On the eve of this year’s Super Bowl, then Seattle Seahawk Chris Maragos credited Jesus for the team’s success. He said, “We understand that we can’t do any of this on our own. You look at what guys have been able to do and the strength that He gives us — that’s really where we draw everything that we have. That’s a cornerstone of what we rely on.” Comments, like Maragos’s, are rather commonplace in today’s NFL.

George Wilson in Prayer [Photo Credit: Ed Yourdon, Flickr via Wikimedia]

George Wilson in Prayer [Photo Credit: Ed Yourdon, Flickr via Wikimedia]

Many team owners and players are also politically conservative. Though Peyton Manning doesn’t say much about politics or religion, he has given money to Republicans such as Richard Luger’s and Bob Corker’s Senate campaigns in 2012. Former Broncos quarterback and current General Manager John Elway is also a big Republicans supporter.

Coming into this piece I had assumed that most NFL owners donated overwhelmingly to Republicans, but that’s not always the case. Many do support Democrats. However, I have yet to find a player or owner interested in donating to the Green Party.

Just after World War II, sports leagues were ahead of much of the rest of country when it came to social issues. While Jackie Robinson is famous for breaking the color barrier in Major League Baseball back in 1947, that barrier was actually first broken by the NFL in 1946. However, since those days, football has been slow to embrace change. The NFL’s first African-American coach didn’t take the field until 1989, and hiring of minorities was so behind the times that the NFL was forced to institute the Rooney Rule in 2003 requiring teams to interview minority candidates.

This year saw the NFL almost take a major step forward with the drafting of an openly gay player – Michael Sam of the University of Missouri. Sadly Sam was cut before the start of the season, and then cut a second time after landing on the Dallas Cowboy’s practice squad.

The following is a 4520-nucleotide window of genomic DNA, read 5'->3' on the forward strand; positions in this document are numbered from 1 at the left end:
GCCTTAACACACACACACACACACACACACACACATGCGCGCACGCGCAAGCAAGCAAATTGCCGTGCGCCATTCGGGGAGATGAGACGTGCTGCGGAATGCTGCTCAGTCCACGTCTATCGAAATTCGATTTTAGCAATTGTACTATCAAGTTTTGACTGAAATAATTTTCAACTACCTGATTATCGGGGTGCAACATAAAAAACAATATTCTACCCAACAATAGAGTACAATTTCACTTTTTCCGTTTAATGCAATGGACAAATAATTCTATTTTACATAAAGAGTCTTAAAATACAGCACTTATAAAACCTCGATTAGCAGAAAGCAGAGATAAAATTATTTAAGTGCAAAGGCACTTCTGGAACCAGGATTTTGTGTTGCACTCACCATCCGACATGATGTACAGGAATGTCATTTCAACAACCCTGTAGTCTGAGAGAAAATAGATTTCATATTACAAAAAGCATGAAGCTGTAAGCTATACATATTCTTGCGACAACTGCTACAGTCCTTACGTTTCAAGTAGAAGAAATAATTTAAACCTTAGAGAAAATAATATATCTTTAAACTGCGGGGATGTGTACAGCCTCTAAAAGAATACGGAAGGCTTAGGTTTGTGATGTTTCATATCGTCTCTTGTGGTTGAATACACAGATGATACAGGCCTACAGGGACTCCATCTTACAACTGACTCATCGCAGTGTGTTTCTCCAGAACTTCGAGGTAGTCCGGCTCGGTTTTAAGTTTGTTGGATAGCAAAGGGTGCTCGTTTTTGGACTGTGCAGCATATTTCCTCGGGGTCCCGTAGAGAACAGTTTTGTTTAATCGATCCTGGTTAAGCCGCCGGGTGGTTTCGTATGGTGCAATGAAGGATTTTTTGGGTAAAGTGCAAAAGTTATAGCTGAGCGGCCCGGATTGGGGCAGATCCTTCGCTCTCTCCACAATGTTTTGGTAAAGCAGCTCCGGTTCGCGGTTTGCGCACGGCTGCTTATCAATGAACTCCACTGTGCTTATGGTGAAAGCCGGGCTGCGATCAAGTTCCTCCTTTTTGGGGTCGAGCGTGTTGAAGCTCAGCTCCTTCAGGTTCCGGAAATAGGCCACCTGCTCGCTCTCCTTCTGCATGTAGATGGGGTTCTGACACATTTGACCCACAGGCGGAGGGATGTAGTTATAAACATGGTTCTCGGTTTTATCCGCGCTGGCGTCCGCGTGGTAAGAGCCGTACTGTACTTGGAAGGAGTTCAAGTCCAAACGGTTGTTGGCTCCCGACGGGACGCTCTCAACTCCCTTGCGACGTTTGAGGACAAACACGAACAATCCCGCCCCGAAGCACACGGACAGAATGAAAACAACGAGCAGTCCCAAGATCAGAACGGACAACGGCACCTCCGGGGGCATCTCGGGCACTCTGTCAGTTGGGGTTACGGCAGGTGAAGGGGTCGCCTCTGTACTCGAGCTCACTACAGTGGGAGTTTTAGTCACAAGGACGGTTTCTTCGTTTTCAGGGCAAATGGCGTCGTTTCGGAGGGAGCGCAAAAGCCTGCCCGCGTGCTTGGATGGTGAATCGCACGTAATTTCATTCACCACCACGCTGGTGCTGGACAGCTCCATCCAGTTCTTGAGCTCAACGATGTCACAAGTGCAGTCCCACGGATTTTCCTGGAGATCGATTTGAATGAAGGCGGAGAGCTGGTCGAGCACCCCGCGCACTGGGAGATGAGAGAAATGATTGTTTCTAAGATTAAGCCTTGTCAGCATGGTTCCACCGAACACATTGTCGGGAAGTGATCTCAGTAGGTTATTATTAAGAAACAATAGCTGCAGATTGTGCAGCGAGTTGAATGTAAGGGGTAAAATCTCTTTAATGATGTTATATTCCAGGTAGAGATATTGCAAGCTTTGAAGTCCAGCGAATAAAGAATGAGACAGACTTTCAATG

Reaction to Sam was mixed, with former coach Tony Dungy saying that he wouldn’t have drafted Sam because he might have been a “distraction” to the team. Dungy, an outspoken Evangelical, went on to say that Sam deserved a chance to play in the league and that he would “not have a problem” with Sam on his team. Sam was a big half-step forward for the NFL and I hope that he ends up on an active roster next season.

Muslim players have been a part of the pro-game since 1972, but even those forty years were not enough to gift the NFL with an understanding of Islam. Just this season Kansas City player Husain Abdullah was penalized for going to the ground while praying after an interception returned for a touchdown on Tom Brady of the Patriots. Players aren’t allowed to “go to the ground” when celebrating a touchdown, but religious observances are supposed to be exempt from that rule.

After much public outcry, the NFL admitted that the official on the field had made the wrong call, and with good reason. Abdullah wasn’t just praying he was performing sujud. The position calls for toes, knees, hands, and forehead to all be touching the ground while facing towards Mecca. Former NFL quarterback Tim Tebow is well known for taking a knee and praying after a touchdown, and his actions have never drawn a penalty. The NFL often looks a little lost when dealing with religious traditions outside of Christianity.

As a Pagan I often feel like an outsider while watching the NFL. The players, coaches, and many of the fans would probably find me hard to relate to. At this point I have yet to hear of a college Pagan player, let alone a Pagan NFL player. I’d like to think that I’m capable of retiring my football addiction but I realize it’s hopeless. I’m a sucker for the game and would much rather watch the Super Bowl then attend an Imbolc Ritual, and the two are often on the same day. Now if you’ll excuse I’ve got an Egg Bowl to go watch that will most likely end with one of the coach’s thanking Jesus. Pray for me.